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How to Manage?

A common question is whether custom actions can be written in managed code, C#, VB.NET or something similar. After all, these runtime environments offer a much richer set of features, besides, there might be some programmers working with these languages who are less familiar with other programming languages.

Earlier, in the version 2 era, writing custom actions in managed code was only possible with hacks and was considered very bad and dangerous practice. Version 3 brought changes with the introduction of its Deployment Tools Foundation (DTF), a set of .NET class libraries and related resources. If you can accept the obvious dependency limitations (you have to make sure .NET is present on the installation machine, possibly using a bootstrap installer first, and you can have problems during uninstallation as well, if the user removes the .NET Framework before uninstalling your application), here is our previous sample custom action ported to C#:

namespace WiXTutorial.Samples
{
  using System;
  using System.Collections.Generic;
  using System.IO;
  using Microsoft.Deployment.WindowsInstaller;

  public class SampleCheckPID
  {

    [CustomAction]
    public static ActionResult CheckPID(Session session)
    {
      string Pid = session["PIDKEY"];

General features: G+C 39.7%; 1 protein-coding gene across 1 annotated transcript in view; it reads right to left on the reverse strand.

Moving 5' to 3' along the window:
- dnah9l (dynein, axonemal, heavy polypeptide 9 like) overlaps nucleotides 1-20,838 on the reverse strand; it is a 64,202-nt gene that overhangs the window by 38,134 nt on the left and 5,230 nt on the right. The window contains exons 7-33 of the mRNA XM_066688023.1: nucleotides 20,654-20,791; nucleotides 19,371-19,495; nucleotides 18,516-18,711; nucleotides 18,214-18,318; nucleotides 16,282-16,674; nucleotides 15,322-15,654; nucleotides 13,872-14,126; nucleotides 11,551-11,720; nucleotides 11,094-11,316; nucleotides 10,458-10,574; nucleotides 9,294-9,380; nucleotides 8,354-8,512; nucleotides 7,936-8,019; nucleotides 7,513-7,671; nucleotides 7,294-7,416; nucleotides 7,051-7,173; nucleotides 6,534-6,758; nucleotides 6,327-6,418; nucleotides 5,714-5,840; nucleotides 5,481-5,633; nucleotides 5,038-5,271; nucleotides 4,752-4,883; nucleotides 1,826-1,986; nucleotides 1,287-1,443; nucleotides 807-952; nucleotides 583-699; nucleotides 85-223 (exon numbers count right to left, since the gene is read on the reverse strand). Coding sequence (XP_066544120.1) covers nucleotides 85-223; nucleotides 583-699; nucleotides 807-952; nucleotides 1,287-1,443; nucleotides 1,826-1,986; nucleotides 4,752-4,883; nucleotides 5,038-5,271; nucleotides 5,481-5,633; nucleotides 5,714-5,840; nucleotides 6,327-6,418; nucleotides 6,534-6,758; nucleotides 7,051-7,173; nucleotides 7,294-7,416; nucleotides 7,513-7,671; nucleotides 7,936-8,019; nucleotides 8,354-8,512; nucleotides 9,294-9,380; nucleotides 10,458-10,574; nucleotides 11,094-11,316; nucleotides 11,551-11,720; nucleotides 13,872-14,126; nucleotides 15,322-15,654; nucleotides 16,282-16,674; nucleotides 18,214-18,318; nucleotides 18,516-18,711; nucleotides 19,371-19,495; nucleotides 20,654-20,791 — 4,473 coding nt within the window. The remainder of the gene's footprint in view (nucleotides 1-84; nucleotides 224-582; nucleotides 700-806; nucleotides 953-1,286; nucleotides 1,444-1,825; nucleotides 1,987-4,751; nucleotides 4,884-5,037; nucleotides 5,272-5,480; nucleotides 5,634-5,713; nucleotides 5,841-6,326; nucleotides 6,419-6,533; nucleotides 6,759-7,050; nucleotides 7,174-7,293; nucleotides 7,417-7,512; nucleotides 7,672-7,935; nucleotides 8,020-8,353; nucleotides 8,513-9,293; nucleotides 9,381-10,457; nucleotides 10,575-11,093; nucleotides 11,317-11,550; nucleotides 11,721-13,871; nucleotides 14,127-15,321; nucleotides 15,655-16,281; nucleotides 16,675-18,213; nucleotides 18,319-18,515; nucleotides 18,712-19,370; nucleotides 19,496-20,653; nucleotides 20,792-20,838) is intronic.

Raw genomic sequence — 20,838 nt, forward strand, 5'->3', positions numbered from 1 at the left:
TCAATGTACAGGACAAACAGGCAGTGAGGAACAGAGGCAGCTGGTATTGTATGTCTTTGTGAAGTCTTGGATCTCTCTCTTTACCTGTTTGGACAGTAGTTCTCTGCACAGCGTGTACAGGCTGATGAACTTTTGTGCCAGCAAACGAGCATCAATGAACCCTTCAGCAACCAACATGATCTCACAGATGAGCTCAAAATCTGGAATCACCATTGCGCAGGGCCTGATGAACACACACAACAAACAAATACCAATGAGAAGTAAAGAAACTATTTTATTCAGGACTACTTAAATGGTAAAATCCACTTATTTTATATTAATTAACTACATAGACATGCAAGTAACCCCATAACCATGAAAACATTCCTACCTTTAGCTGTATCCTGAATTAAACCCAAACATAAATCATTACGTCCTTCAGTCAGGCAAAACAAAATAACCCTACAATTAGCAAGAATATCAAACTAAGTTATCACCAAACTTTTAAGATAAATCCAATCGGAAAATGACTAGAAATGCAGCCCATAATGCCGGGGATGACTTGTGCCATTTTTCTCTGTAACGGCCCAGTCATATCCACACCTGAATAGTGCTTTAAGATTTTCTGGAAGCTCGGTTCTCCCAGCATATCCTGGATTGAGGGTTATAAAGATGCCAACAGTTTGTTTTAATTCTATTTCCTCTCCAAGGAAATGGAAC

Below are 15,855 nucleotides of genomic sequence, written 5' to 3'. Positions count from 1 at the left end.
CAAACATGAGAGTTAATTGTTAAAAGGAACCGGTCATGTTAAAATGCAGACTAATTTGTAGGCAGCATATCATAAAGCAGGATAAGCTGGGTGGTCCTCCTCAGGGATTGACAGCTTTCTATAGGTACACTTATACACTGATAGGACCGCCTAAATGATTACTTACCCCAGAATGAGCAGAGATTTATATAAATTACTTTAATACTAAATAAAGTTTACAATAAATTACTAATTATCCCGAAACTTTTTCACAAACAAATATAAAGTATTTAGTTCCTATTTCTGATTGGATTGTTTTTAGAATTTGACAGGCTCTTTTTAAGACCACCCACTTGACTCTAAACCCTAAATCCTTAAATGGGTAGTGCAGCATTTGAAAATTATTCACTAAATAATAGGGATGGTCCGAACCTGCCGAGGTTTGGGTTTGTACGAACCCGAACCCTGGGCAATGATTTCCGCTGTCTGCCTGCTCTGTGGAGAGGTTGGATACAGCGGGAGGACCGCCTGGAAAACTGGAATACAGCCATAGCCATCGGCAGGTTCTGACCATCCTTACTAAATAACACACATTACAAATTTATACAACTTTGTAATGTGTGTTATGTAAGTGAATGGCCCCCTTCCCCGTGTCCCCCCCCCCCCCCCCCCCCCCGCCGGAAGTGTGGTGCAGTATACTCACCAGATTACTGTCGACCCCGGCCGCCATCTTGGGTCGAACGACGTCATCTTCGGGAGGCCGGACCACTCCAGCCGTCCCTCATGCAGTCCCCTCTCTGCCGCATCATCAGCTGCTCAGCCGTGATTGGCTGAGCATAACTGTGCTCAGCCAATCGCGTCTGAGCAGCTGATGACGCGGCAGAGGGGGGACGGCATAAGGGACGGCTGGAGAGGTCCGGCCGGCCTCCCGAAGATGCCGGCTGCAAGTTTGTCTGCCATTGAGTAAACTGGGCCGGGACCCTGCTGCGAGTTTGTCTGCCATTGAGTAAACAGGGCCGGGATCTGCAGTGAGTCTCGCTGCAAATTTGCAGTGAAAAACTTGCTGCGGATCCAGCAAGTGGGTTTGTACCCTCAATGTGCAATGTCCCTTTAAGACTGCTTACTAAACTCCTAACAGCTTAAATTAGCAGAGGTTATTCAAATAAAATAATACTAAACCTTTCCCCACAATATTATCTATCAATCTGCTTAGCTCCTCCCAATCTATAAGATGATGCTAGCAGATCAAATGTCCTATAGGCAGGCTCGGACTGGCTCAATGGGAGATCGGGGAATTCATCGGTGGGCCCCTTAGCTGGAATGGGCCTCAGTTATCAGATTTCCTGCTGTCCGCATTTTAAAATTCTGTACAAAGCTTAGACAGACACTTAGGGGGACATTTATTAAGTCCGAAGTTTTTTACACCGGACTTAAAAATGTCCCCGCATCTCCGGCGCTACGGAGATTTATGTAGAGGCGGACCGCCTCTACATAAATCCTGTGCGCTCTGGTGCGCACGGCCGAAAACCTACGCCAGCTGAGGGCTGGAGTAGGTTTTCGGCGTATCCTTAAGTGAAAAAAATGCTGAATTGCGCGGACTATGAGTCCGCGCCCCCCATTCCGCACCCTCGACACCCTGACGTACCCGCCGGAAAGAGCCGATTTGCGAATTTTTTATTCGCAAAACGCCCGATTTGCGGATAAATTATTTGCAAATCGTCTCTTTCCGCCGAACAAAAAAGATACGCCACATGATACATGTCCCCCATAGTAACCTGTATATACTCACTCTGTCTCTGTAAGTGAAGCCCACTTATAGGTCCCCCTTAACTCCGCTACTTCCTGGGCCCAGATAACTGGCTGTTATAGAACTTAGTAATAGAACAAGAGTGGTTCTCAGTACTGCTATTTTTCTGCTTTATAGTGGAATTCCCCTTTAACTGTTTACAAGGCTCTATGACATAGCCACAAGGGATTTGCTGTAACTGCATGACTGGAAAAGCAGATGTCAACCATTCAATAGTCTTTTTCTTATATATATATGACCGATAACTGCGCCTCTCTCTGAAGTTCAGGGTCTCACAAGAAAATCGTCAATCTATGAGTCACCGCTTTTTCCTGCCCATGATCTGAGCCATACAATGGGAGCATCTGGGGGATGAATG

session["PIDACCEPTED"] = Pid.StartsWith("1") ? "1" : "0";
      return ActionResult.Success;
    }

  }
}

There is one tiny bit we have to modify in our source code of SampleAskKeyNET. The name of the DLL will be different because the straight managed DLL has to be wrapped into a special package bridging the gap between Windows Installer and the managed world:

  <Binary Id="CheckPID" SourceFile="CheckPIDPackage.dll" />

Also prepare a small CustomAction.config file. It will describe the runtime your managed custom action is dependent upon.

<?xml version="1.0" encoding="utf-8" ?>
<configuration>
  <startup>
    <supportedRuntime version="v2.0.50727"/>
  </startup>
</configuration>

There is a price to pay for the relative simplicity of working with a .NET language: the build process is more complicated. If you use an IDE, it might be simpler, you can find a sample project file under the DTF branch of the WiX source package. Here we only can show you the command line way. Look for Microsoft.Deployment.WindowsInstaller.dll, MakeSfxCA.exe and sfxca.dll in your installed WiX toolset, you will find them there. Where we indicated a path, you have to supply an absolute full path or else MakeSfxCA will give an error message and the resulting DLL will not be usable.

csc.exe /target:library /reference:path\Microsoft.Deployment.WindowsInstaller.dll /out:CheckPID.dll CheckPID.cs
MakeSfxCA.exe path\CheckPIDPackage.dll path\sfxca.dll path\CheckPID.dll path\CustomAction.config path\Microsoft.Deployment.WindowsInstaller.dll
candle.exe SampleAskKeyNET.wxs UserRegistrationDlg.wxs
light.exe -ext WixUIExtension -out SampleAskKeyNET.msi SampleAskKeyNET.wixobj UserRegistrationDlg.wixobj

DTF has its own documentation in the toolset, thus we won't discuss it further in our tutorial. Just use the documentation and the sample code there.